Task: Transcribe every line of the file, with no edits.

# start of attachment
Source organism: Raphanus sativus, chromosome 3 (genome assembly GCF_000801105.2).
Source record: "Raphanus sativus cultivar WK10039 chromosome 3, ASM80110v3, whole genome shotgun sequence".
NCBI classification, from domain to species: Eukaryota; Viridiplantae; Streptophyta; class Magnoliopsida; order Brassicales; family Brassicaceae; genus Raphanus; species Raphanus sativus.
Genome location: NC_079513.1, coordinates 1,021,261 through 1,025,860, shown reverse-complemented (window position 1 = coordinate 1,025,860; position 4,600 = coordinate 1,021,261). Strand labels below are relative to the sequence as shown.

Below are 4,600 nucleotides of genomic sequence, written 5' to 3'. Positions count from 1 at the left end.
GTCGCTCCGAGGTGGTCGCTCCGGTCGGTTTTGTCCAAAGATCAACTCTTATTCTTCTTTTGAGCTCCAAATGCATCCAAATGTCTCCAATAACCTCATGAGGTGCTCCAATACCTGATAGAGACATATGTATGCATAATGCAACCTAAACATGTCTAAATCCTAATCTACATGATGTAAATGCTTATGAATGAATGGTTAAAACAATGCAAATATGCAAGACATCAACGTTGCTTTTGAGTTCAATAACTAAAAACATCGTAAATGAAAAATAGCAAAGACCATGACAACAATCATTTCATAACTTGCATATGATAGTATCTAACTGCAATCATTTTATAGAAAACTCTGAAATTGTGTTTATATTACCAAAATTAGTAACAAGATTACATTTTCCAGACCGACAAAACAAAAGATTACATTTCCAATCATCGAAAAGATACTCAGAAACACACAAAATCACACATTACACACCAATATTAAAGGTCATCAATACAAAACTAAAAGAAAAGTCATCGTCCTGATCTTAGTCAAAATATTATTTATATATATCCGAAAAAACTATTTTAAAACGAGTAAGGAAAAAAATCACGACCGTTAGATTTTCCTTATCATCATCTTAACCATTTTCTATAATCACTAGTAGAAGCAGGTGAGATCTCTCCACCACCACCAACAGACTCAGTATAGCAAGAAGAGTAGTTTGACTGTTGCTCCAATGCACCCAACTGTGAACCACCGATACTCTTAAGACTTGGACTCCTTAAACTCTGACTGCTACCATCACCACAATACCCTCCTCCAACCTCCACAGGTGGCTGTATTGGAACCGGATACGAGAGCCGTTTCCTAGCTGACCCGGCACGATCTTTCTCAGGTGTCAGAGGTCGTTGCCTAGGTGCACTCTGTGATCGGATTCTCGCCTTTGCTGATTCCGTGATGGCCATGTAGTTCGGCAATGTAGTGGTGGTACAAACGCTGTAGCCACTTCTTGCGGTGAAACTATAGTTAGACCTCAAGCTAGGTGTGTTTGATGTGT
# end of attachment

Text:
Source organism: Raphanus sativus, chromosome 3 (genome assembly GCF_000801105.2).
Source record: "Raphanus sativus cultivar WK10039 chromosome 3, ASM80110v3, whole genome shotgun sequence".
NCBI classification, from domain to species: Eukaryota; Viridiplantae; Streptophyta; class Magnoliopsida; order Brassicales; family Brassicaceae; genus Raphanus; species Raphanus sativus.
Genome location: NC_079513.1, coordinates 1,021,261 through 1,025,860, shown reverse-complemented (window position 1 = coordinate 1,025,860; position 4,600 = coordinate 1,021,261). Strand labels below are relative to the sequence as shown.

Below are 4,600 nucleotides of genomic sequence, written 5' to 3'. Positions count from 1 at the left end.
GTCGCTCCGAGGTGGTCGCTCCGGTCGGTTTTGTCCAAAGATCAACTCTTATTCTTCTTTTGAGCTCCAAATGCATCCAAATGTCTCCAATAACCTCATGAGGTGCTCCAATACCTGATAGAGACATATGTATGCATAATGCAACCTAAACATGTCTAAATCCTAATCTACATGATGTAAATGCTTATGAATGAATGGTTAAAACAATGCAAATATGCAAGACATCAACGTTGCTTTTGAGTTCAATAACTAAAAACATCGTAAATGAAAAATAGCAAAGACCATGACAACAATCATTTCATAACTTGCATATGATAGTATCTAACTGCAATCATTTTATAGAAAACTCTGAAATTGTGTTTATATTACCAAAATTAGTAACAAGATTACATTTTCCAGACCGACAAAACAAAAGATTACATTTCCAATCATCGAAAAGATACTCAGAAACACACAAAATCACACATTACACACCAATATTAAAGGTCATCAATACAAAACTAAAAGAAAAGTCATCGTCCTGATCTTAGTCAAAATATTATTTATATATATCCGAAAAAACTATTTTAAAACGAGTAAGGAAAAAAATCACGACCGTTAGATTTTCCTTATCATCATCTTAACCATTTTCTATAATCACTAGTAGAAGCAGGTGAGATCTCTCCACCACCACCAACAGACTCAGTATAGCAAGAAGAGTAGTTTGACTGTTGCTCCAATGCACCCAACTGTGAACCACCGATACTCTTAAGACTTGGACTCCTTAAACTCTGACTGCTACCATCACCACAATACCCTCCTCCAACCTCCACAGGTGGCTGTATTGGAACCGGATACGAGAGCCGTTTCCTAGCTGACCCGGCACGATCTTTCTCAGGTGTCAGAGGTCGTTGCCTAGGTGCACTCTGTGATCGGATTCTCGCCTTTGCTGATTCCGTGATGGCCATGTAGTTCGGCAATGTAGTGGTGGTACAAACGCTGTAGCCACTTCTTGCGGTGAAACTATAGTTAGACCTCAAGCTAGGTGTGTTTGATGTGT